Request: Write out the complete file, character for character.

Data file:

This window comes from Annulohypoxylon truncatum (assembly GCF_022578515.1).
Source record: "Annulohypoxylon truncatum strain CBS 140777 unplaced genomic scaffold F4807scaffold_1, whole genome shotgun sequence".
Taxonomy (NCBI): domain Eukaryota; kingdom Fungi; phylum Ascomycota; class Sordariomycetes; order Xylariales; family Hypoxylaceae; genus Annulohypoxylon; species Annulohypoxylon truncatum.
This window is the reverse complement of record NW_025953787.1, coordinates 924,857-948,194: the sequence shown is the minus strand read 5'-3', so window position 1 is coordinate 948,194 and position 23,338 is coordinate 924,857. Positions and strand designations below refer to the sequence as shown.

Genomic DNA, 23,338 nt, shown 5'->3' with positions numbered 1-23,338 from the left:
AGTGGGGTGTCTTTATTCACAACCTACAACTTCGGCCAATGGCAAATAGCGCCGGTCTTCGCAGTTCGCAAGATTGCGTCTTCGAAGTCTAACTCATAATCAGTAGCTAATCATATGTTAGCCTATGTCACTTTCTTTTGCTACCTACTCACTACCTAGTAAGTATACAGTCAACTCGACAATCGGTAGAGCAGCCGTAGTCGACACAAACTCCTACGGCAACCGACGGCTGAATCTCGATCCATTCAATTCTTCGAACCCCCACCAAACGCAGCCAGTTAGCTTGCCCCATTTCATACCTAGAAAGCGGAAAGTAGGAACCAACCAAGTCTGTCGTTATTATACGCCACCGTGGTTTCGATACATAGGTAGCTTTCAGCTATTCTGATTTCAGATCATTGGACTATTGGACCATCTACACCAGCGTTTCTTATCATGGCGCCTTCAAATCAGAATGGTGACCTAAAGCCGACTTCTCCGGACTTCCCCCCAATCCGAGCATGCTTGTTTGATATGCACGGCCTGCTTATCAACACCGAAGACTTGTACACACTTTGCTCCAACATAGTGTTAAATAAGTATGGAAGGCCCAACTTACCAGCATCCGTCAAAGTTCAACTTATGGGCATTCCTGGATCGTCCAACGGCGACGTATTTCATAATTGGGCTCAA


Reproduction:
This window comes from Annulohypoxylon truncatum (assembly GCF_022578515.1).
Source record: "Annulohypoxylon truncatum strain CBS 140777 unplaced genomic scaffold F4807scaffold_1, whole genome shotgun sequence".
Taxonomy (NCBI): domain Eukaryota; kingdom Fungi; phylum Ascomycota; class Sordariomycetes; order Xylariales; family Hypoxylaceae; genus Annulohypoxylon; species Annulohypoxylon truncatum.
This window is the reverse complement of record NW_025953787.1, coordinates 924,857-948,194: the sequence shown is the minus strand read 5'-3', so window position 1 is coordinate 948,194 and position 23,338 is coordinate 924,857. Positions and strand designations below refer to the sequence as shown.

Genomic DNA, 23,338 nt, shown 5'->3' with positions numbered 1-23,338 from the left:
AGTGGGGTGTCTTTATTCACAACCTACAACTTCGGCCAATGGCAAATAGCGCCGGTCTTCGCAGTTCGCAAGATTGCGTCTTCGAAGTCTAACTCATAATCAGTAGCTAATCATATGTTAGCCTATGTCACTTTCTTTTGCTACCTACTCACTACCTAGTAAGTATACAGTCAACTCGACAATCGGTAGAGCAGCCGTAGTCGACACAAACTCCTACGGCAACCGACGGCTGAATCTCGATCCATTCAATTCTTCGAACCCCCACCAAACGCAGCCAGTTAGCTTGCCCCATTTCATACCTAGAAAGCGGAAAGTAGGAACCAACCAAGTCTGTCGTTATTATACGCCACCGTGGTTTCGATACATAGGTAGCTTTCAGCTATTCTGATTTCAGATCATTGGACTATTGGACCATCTACACCAGCGTTTCTTATCATGGCGCCTTCAAATCAGAATGGTGACCTAAAGCCGACTTCTCCGGACTTCCCCCCAATCCGAGCATGCTTGTTTGATATGCACGGCCTGCTTATCAACACCGAAGACTTGTACACACTTTGCTCCAACATAGTGTTAAATAAGTATGGAAGGCCCAACTTACCAGCATCCGTCAAAGTTCAACTTATGGGCATTCCTGGATCGTCCAACGGCGACGTATTTCATAATTGGGCTCAA